The Special Rapporteur’s full End of Mission Statement can be accessed here.
This month, Canada had the distinct honour of welcoming the United Nations Special Rapporteur on the Rights of Persons with Disabilities for a 10-day visit. Ms. Catalina Devandas Aguilar is a lawyer and human rights advocate and the first person to ever hold the position of UN Special Rapporteur in relation to disability, a role she accepted in 2014.
As a United Nations Special Rapporteur, her position involves raising awareness of the rights of persons with disabilities; creating dialogue with governments, civil society and persons with disabilities to exchange information and promote good practices; making recommendations on how to promote and protect the rights of persons with disabilities; and receiving and communicating information about violations of those rights.
These rights are established in an international legal document called the United Nations Convention of the Rights of Persons with Disabilities (CRPD). As of February 2019, the CRPD has been ratified by 177 countries, including Canada.
In carrying out her responsibilities, Ms. Devandas Aguilar visits countries who have ratified the Convention to assess how well they are meeting their obligations to protect the rights of persons with disabilities. After each visit she prepares a report with recommendations that is submitted to the UN Human Rights Council.
She is also responsible for annual reporting to the Human Rights Council and the General Assembly about the protection of persons with disabilities worldwide, addressing information about alleged violations of the rights of persons with disabilities and participating in conferences and panels and issuing communications on disability-related matters.
Ms. Devandas Aguilar’s trip to Canada included visits to 5 cities, with each stop focusing on a theme related to Articles of the CRPD. In each community, Ms. Devandas Aguilar met with government representatives and civil society, including disabled persons organizations (DPOs).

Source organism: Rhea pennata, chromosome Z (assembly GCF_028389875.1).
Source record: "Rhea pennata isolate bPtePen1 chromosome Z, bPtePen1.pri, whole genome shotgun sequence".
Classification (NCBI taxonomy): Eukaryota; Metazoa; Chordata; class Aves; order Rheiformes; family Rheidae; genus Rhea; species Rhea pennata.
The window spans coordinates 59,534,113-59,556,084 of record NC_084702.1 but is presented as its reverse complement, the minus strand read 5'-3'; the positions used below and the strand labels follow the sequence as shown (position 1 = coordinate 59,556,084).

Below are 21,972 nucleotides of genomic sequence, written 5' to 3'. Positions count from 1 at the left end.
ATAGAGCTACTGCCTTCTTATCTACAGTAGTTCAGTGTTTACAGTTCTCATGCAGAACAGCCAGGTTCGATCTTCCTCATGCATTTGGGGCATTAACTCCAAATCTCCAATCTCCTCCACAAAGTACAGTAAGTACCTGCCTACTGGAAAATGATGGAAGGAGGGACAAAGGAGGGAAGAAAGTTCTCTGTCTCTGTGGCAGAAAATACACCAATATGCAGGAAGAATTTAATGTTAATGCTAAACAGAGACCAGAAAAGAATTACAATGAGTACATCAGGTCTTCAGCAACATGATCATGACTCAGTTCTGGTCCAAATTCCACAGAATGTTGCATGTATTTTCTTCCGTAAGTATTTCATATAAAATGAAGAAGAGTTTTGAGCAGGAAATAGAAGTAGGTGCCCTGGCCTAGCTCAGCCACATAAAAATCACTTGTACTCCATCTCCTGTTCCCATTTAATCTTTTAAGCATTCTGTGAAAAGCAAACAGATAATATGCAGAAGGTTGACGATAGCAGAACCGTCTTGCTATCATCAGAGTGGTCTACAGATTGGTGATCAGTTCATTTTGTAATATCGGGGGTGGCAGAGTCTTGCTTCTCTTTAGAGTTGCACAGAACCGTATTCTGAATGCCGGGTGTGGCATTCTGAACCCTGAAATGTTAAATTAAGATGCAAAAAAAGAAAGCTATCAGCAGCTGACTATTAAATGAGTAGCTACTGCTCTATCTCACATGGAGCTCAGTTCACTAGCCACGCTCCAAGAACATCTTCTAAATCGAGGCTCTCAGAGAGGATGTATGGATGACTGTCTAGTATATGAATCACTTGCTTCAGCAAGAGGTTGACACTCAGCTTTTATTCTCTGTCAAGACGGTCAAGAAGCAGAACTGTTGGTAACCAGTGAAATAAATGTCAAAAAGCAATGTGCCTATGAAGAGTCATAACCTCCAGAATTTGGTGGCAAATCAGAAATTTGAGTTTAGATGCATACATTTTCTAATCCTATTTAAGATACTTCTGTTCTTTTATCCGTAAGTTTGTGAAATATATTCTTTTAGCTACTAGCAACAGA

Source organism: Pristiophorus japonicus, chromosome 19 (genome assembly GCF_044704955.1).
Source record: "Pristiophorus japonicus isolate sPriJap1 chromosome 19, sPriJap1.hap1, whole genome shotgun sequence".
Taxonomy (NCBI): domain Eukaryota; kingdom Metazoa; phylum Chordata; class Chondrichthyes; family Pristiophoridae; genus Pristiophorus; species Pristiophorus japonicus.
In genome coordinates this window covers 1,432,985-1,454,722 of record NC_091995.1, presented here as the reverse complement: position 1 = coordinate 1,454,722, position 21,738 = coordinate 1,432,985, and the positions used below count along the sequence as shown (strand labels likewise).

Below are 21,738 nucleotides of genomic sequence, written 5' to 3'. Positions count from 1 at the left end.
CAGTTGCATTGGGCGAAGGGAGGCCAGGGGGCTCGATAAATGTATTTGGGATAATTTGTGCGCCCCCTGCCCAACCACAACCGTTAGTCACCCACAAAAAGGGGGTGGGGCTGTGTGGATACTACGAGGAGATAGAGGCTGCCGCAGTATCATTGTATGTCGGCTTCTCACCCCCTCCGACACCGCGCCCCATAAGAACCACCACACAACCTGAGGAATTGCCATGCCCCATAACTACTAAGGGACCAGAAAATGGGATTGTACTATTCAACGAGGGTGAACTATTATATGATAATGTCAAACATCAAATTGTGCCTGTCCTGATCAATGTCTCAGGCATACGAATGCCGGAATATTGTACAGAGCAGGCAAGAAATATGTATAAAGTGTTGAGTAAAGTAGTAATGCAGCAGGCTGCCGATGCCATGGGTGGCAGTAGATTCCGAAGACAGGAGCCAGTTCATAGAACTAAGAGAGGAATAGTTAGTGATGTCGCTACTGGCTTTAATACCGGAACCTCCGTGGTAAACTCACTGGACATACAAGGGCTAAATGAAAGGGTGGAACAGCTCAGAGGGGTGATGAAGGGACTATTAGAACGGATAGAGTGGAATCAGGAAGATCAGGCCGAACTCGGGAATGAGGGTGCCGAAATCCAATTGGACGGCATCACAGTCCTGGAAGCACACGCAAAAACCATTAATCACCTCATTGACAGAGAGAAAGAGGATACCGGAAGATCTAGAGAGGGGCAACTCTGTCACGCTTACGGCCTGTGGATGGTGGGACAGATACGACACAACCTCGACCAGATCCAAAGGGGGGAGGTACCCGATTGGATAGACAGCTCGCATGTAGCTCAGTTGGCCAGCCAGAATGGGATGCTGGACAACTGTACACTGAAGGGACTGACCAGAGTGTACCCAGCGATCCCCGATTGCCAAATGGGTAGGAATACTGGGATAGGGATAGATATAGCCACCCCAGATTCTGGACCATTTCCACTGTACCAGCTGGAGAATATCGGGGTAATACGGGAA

Upon her arrival in Ottawa, CACL’s Executive Vice-President, Krista Carr had the opportunity to participate in civil society meetings with the Special Rapporteur as she explored Canada’s work to fulfill its commitments under Article 9: Accessibility. This included discussions of the current challenges and progress being made in removing barriers to accessibility, including Bill C-81, Canada’s first national Accessibility legislation currently before the Standing Senate Committee on Social Affairs, Science and Technology (SOCI).
While the Special Rapporteur recognized the importance of introducing the Accessible Canada Act, she expressed concern over the absence of baseline measures indicating the current level of accessibility in Canada and allowing for tracking of progress in removing barriers. She also highlighted Canada’s failure to officially recognize American and Quebec Sign Languages and how limited access to these services currently is.
The Special Rapport’s next stop was Toronto. Dr. Michael Bach, Managing Director of IRIS, joined Ms. Devandas Aguilar as she discussed Canada’s progress in implementing Article 12: Equal recognition before the law, Article 10: Right to life, and Article 13: Access to justice.
In her preliminary report, Ms. Devandas Aguilar comments on the high number of adults with intellectual and psychosocial disabilities who are currently being denied their right to legal capacity through the use of substitute decision-making systems, such as guardianship and curatorship. She calls on all provinces and territories to undertake comprehensive reviews of their legal systems to fully implement the right to legal capacity of persons with disabilities, noting successful models such as the one used in British Colombia. The Special Rapporteur reaffirms her recommendation that Canada withdraw its reservation to article 12(4) of the CRPD and eliminate all forms of substitute decision making.
With regard to access to justice, Ms. Devandas Aguilar expressed extreme concern over the overrepresentation of persons with disabilities, in particular those who are indigenous or from other minority communities, in prisons and the juvenile justice system.
In examining the issue of deprivation of liberty and involuntary treatment, the Special Rapporteur points to provincial and territorial legislation such as involuntary hospitalization and community treatment orders that are in direct contradiction to the CRPD. She urges governments to transform their mental health systems while also implementing independent monitoring mechanisms.